Mitigate a company’s liability when a data breach is suffered by a vendor or service provider | Ervin Cohen & Jessup LLP



Big business data breaches have been in the news for some time. In recent years, several companies, including Marriott, Yahoo and Volkswagen, have fallen victim to hackers who have entered a company’s computer network. In some cases, hackers have put confidential company information on the Internet. In other cases, hackers have held company information hostage through ransomware.

While businesses are rightly concerned about the security of their own networks, there is another risk. Recent court cases test the liability of companies and their directors for data breaches suffered by their suppliers or service providers.

This is not surprising since companies often need to share confidential information with their suppliers or service providers. An example that immediately comes to mind is when a company outsources its payroll management to an outside vendor. In this case, the payroll provider will necessarily have the names, social security numbers and other private information of the employees of the company. If the payroll provider experiences a data breach, that private information can be released, causing damage to company employees.

In such a case, it is virtually certain that legal action will be taken not only against the payroll service provider, but also against the company itself. In these cases, the legal action will be primarily based on negligence – the concept that the company did not take due care when selecting the seller or monitoring the security system of the seller’s computer network. .

A recent case in Delaware went further. In this case, Laboratory Corporation of America (LCA) contracted with a vendor to assist with the collection of overdue accounts. The provider suffered a data breach that resulted in the disclosure of the private medical and financial information of more than 10 million LCA patients. As a result, LCA was the subject of a class action lawsuit on behalf of a class of patients whose personal information was compromised due to the data breach.

But LCA’s legal danger did not end there. Following the filing of the class action, a shareholder of LCA brought an action against the directors of the company. In his lawsuit, the shareholder claimed that LCA directors authorized the company to provide personal financial and health information to a vendor with poor cybersecurity and data breach detection. The shareholder also claimed that the administrators failed to ensure that the seller was using appropriate cybersecurity measures to adequately secure patient information.

These liability risks mean that businesses not only need to focus on their own cybersecurity and data breach safeguards, but they also need to be concerned about those safeguards to their own vendors. Here are some ideas for risk management:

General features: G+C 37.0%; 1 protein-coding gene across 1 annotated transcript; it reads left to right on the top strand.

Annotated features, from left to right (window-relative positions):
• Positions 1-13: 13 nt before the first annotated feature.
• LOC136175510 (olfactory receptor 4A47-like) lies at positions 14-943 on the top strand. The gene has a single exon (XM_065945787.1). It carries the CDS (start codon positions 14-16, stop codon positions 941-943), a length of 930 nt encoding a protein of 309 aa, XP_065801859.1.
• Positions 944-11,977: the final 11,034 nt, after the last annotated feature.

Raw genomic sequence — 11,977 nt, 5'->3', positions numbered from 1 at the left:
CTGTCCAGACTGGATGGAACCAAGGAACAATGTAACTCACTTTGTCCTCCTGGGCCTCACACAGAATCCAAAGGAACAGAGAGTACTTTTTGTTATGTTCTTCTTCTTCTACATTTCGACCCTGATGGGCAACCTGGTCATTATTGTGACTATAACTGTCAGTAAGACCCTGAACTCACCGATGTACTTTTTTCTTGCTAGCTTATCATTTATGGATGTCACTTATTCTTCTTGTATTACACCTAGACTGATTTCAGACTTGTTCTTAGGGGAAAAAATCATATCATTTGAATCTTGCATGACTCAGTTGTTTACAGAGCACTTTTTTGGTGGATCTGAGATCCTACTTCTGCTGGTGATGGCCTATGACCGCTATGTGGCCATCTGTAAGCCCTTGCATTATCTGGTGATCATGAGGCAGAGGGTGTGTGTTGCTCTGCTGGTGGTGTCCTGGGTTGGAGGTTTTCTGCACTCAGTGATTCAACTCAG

• Make sure that the definition of “insured computer network” in your own cyber insurance policy includes the networks of your vendors and other service providers. By doing this, you will potentially benefit from protection under your own insurance program against claims for damages resulting from data breaches suffered by your suppliers or other service providers.
  • Make sure that you have cyber insurance and that you have sufficient limits under this insurance policy. This means that the amount of insurance available under this policy will be sufficient to protect the business in the event of a data breach incident.
  • Make sure your vendor or other service provider has their own cyber insurance policy with sufficient limits and that your business is named as an additional insured under that policy. The seller’s obligation to carry such insurance, and your right to be named as an additional insured under this policy, must be expressly set out in the written agreement between your company and the seller or other service provider.
  • Require a written agreement between the company and the seller or other service provider which, among other things, obliges these parties to defend and indemnify the company from any claims arising from a data breach suffered by these parties which results in the disclosure of company information or the private or confidential information of company employees. This indemnification obligation must be backed by the seller’s or service provider’s own cyber insurance policy which has sufficient limits to support this indemnification obligation. This written agreement should also give the company the right to conduct periodic audits of the cybersecurity guarantees of the supplier or service provider.
  • Perform regular cybersecurity audits of your vendor or other service provider to ensure that appropriate safeguards are in place.

Liability for a data breach involving confidential information of a company or its employees cannot be transferred by contract. Since a business runs the risk of being sued if its vendor or third-party service provider experiences a data breach, it should implement the risk management techniques described above.


Previous PCOM medical students in South Georgia participate in research opportunities
Next UMass Lowell researcher receives $ 2.7 million NIH grant to shed light on Alzheimer's disease

No Comment

Leave a reply

Your email address will not be published.